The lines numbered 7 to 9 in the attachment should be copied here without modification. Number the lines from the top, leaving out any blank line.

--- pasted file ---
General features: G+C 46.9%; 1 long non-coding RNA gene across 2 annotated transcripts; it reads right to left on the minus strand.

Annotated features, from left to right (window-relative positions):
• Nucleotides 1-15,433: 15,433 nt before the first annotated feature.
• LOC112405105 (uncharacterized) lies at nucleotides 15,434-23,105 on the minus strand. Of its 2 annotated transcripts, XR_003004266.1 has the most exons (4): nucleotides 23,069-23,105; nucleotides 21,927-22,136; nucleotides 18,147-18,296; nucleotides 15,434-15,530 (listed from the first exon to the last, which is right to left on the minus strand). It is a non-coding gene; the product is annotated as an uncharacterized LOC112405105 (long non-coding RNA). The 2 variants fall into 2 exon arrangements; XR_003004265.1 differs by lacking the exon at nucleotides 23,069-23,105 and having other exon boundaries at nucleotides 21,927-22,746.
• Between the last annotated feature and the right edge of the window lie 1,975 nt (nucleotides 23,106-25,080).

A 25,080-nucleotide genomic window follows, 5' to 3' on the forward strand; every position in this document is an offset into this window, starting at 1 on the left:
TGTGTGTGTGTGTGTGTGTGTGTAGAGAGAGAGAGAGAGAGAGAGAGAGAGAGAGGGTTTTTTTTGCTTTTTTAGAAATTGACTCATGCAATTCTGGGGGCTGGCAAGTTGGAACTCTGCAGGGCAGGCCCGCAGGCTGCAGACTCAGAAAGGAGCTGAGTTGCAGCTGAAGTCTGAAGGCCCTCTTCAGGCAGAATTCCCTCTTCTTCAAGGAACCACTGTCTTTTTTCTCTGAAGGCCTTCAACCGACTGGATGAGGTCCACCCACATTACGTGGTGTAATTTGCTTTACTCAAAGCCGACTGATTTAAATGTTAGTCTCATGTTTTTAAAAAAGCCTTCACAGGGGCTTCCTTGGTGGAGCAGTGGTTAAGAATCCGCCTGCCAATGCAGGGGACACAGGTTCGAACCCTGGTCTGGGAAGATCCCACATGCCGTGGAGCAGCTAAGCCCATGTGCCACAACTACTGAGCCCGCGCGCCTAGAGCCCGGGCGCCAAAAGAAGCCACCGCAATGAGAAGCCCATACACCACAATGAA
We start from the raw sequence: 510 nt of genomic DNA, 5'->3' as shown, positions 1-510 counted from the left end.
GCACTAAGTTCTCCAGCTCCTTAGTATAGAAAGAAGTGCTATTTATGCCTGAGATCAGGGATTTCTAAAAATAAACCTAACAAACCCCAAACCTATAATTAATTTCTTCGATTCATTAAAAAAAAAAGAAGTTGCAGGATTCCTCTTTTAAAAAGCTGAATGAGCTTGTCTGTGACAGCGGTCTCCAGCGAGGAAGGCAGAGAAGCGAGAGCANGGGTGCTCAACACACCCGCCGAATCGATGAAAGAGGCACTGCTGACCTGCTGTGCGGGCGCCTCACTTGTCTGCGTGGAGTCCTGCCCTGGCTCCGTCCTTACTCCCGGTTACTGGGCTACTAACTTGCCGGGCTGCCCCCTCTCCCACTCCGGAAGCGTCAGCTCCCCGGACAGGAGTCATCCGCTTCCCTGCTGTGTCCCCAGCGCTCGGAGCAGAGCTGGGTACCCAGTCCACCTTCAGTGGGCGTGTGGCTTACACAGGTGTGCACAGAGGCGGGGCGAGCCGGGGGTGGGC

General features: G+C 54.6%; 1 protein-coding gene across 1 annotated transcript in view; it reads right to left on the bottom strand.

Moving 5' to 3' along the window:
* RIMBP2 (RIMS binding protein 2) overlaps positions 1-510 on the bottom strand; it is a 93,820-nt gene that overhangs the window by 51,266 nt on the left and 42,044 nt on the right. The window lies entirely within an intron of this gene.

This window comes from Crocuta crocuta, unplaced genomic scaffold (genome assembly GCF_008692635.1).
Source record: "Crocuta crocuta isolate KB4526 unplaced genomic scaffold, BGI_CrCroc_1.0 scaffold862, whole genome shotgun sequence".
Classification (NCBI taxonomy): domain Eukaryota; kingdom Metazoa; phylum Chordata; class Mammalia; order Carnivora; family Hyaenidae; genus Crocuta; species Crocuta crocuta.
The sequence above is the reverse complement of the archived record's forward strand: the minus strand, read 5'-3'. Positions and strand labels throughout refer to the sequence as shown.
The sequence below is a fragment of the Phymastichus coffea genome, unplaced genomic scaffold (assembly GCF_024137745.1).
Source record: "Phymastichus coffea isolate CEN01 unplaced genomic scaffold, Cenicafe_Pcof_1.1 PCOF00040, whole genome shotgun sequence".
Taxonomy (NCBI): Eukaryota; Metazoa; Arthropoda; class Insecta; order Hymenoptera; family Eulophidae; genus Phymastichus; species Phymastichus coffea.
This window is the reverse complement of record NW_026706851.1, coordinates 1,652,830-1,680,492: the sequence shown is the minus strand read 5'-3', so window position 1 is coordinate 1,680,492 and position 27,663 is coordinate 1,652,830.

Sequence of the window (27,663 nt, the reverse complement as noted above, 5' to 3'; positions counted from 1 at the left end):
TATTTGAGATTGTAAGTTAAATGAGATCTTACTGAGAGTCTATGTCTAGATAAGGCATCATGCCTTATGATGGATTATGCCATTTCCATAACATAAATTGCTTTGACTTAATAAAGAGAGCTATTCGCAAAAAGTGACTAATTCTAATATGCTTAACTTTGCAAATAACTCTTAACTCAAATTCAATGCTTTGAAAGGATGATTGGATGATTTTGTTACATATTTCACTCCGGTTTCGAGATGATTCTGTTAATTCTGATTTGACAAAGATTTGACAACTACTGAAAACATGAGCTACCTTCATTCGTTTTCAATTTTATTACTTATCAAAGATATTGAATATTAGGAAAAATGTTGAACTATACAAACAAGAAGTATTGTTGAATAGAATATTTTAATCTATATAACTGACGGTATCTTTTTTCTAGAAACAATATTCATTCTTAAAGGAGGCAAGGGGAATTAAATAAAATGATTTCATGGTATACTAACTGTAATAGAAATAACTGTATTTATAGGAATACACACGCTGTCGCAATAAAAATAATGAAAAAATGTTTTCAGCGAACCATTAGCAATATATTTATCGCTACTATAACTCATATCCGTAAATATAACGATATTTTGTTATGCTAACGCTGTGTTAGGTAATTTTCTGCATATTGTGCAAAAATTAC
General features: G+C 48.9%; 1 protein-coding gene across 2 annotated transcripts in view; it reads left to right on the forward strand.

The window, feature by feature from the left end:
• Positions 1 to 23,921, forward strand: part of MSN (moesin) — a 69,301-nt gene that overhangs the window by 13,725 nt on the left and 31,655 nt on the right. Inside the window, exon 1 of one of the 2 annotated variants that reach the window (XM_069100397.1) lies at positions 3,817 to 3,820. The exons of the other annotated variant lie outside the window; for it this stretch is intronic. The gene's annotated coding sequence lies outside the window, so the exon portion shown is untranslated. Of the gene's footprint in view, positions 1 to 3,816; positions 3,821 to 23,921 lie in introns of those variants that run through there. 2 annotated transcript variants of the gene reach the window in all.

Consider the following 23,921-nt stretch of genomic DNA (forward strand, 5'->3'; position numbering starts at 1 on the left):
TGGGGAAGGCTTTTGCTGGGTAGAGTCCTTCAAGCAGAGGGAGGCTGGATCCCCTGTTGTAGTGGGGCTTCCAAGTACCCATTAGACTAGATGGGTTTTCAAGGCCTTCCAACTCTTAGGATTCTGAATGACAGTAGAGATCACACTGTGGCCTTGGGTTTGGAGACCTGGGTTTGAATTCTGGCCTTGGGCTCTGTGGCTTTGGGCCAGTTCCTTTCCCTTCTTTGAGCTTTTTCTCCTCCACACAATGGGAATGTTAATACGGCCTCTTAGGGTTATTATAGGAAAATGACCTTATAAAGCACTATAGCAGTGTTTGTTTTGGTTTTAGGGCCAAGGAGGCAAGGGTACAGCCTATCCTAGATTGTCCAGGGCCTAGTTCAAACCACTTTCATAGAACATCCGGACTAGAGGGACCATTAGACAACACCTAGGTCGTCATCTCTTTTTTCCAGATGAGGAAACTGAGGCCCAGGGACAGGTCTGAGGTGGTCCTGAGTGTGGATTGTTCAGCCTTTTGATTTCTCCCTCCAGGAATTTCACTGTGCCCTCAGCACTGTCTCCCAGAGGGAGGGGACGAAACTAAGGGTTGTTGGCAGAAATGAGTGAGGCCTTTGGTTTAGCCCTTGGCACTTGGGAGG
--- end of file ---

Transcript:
TGTGTGTGTGTGTGTGTGTGTGTAGAGAGAGAGAGAGAGAGAGAGAGAGAGAGAGGGTTTTTTTTGCTTTTTTAGAAATTGACTCATGCAATTCTGGGGGCTGGCAAGTTGGAACTCTGCAGGGCAGGCCCGCAGGCTGCAGACTCAGAAAGGAGCTGAGTTGCAGCTGAAGTCTGAAGGCCCTCTTCAGGCAGAATTCCCTCTTCTTCAAGGAACCACTGTCTTTTTTCTCTGAAGGCCTTCAACCGACTGGATGAGGTCCACCCACATTACGTGGTGTAATTTGCTTTACTCAAAGCCGACTGATTTAAATGTTAGTCTCATGTTTTTAAAAAAGCCTTCACAGGGGCTTCCTTGGTGGAGCAGTGGTTAAGAATCCGCCTGCCAATGCAGGGGACACAGGTTCGAACCCTGGTCTGGGAAGATCCCACATGCCGTGGAGCAGCTAAGCCCATGTGCCACAACTACTGAGCCCGCGCGCCTAGAGCCCGGGCGCCAAAAGAAGCCACCGCAATGAGAAGCCCATACACCACAATGAA
We start from the raw sequence: 510 nt of genomic DNA, 5'->3' as shown, positions 1-510 counted from the left end.
GCACTAAGTTCTCCAGCTCCTTAGTATAGAAAGAAGTGCTATTTATGCCTGAGATCAGGGATTTCTAAAAATAAACCTAACAAACCCCAAACCTATAATTAATTTCTTCGATTCATTAAAAAAAAAAGAAGTTGCAGGATTCCTCTTTTAAAAAGCTGAATGAGCTTGTCTGTGACAGCGGTCTCCAGCGAGGAAGGCAGAGAAGCGAGAGCANGGGTGCTCAACACACCCGCCGAATCGATGAAAGAGGCACTGCTGACCTGCTGTGCGGGCGCCTCACTTGTCTGCGTGGAGTCCTGCCCTGGCTCCGTCCTTACTCCCGGTTACTGGGCTACTAACTTGCCGGGCTGCCCCCTCTCCCACTCCGGAAGCGTCAGCTCCCCGGACAGGAGTCATCCGCTTCCCTGCTGTGTCCCCAGCGCTCGGAGCAGAGCTGGGTACCCAGTCCACCTTCAGTGGGCGTGTGGCTTACACAGGTGTGCACAGAGGCGGGGCGAGCCGGGGGTGGGC